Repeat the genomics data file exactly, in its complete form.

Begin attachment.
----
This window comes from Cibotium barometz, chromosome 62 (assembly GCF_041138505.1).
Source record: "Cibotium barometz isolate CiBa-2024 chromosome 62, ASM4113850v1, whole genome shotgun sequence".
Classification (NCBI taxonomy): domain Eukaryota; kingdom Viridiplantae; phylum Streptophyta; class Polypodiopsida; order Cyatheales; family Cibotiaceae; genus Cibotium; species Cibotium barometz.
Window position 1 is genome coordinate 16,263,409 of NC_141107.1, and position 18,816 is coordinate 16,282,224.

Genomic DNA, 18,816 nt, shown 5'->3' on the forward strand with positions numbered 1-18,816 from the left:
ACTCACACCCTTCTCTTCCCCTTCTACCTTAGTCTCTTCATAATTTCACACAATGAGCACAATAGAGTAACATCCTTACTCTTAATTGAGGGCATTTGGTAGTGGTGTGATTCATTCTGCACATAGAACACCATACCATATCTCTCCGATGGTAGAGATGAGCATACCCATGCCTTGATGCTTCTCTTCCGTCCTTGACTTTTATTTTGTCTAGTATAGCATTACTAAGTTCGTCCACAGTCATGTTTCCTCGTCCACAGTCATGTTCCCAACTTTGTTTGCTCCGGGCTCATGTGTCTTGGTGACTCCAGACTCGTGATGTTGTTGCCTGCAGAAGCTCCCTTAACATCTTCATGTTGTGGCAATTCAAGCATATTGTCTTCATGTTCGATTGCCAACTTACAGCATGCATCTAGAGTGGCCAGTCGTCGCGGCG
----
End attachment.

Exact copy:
This window comes from Cibotium barometz, chromosome 62 (assembly GCF_041138505.1).
Source record: "Cibotium barometz isolate CiBa-2024 chromosome 62, ASM4113850v1, whole genome shotgun sequence".
Classification (NCBI taxonomy): domain Eukaryota; kingdom Viridiplantae; phylum Streptophyta; class Polypodiopsida; order Cyatheales; family Cibotiaceae; genus Cibotium; species Cibotium barometz.
Window position 1 is genome coordinate 16,263,409 of NC_141107.1, and position 18,816 is coordinate 16,282,224.

Genomic DNA, 18,816 nt, shown 5'->3' on the forward strand with positions numbered 1-18,816 from the left:
ACTCACACCCTTCTCTTCCCCTTCTACCTTAGTCTCTTCATAATTTCACACAATGAGCACAATAGAGTAACATCCTTACTCTTAATTGAGGGCATTTGGTAGTGGTGTGATTCATTCTGCACATAGAACACCATACCATATCTCTCCGATGGTAGAGATGAGCATACCCATGCCTTGATGCTTCTCTTCCGTCCTTGACTTTTATTTTGTCTAGTATAGCATTACTAAGTTCGTCCACAGTCATGTTTCCTCGTCCACAGTCATGTTCCCAACTTTGTTTGCTCCGGGCTCATGTGTCTTGGTGACTCCAGACTCGTGATGTTGTTGCCTGCAGAAGCTCCCTTAACATCTTCATGTTGTGGCAATTCAAGCATATTGTCTTCATGTTCGATTGCCAACTTACAGCATGCATCTAGAGTGGCCAGTCGTCGCGGCG